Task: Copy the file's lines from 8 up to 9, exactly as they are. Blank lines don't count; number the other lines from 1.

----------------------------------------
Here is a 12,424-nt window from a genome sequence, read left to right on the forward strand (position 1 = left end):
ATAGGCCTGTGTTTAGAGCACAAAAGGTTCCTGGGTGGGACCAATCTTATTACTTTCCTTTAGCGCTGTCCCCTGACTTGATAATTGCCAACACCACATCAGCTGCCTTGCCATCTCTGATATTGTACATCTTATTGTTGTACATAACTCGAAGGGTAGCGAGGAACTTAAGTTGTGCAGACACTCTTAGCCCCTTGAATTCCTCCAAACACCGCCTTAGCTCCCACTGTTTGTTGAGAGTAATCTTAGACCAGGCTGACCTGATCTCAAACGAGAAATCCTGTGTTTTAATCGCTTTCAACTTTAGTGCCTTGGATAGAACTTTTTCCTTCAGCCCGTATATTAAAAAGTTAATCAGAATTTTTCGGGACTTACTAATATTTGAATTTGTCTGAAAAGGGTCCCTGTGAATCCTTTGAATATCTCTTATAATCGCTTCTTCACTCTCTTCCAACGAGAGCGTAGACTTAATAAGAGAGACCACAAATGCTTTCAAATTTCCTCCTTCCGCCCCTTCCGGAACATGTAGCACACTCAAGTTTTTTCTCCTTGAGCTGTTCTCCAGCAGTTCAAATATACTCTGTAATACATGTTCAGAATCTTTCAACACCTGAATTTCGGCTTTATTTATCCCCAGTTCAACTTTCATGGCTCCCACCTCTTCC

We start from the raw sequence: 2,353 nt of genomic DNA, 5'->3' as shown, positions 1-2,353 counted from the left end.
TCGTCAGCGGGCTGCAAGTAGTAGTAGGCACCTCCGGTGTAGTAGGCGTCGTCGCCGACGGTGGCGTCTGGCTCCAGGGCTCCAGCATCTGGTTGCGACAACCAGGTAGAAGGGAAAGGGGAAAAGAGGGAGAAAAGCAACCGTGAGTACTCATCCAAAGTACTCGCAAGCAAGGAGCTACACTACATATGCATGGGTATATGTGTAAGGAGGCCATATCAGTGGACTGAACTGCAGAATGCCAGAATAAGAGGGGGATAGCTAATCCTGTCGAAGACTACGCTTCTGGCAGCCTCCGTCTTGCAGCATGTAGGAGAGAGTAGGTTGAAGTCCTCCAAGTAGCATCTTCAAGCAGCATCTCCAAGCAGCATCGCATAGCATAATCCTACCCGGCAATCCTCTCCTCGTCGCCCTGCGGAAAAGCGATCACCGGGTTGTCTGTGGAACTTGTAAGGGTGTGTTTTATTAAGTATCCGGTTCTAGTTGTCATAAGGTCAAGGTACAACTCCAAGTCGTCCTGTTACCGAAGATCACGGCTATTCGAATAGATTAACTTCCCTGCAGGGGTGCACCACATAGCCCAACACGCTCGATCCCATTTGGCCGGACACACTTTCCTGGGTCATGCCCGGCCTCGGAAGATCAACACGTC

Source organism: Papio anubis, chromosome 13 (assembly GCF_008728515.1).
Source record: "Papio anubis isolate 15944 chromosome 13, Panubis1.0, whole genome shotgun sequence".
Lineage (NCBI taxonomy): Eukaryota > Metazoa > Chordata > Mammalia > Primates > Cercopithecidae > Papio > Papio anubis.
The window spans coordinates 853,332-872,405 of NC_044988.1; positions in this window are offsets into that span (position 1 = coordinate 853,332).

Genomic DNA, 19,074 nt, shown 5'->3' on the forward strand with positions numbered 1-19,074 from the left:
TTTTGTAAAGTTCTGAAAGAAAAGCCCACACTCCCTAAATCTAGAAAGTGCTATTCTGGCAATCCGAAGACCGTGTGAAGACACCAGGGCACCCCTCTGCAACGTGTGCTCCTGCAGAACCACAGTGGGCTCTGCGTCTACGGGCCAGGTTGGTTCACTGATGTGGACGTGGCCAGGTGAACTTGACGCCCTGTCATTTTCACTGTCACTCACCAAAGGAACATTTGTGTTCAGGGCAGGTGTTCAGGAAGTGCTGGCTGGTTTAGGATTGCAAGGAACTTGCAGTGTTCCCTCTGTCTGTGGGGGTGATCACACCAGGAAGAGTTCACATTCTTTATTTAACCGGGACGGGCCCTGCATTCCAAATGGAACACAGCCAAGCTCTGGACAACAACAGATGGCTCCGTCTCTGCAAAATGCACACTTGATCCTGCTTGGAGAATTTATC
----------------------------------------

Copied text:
The window spans coordinates 853,332-872,405 of NC_044988.1; positions in this window are offsets into that span (position 1 = coordinate 853,332).

Genomic DNA, 19,074 nt, shown 5'->3' on the forward strand with positions numbered 1-19,074 from the left: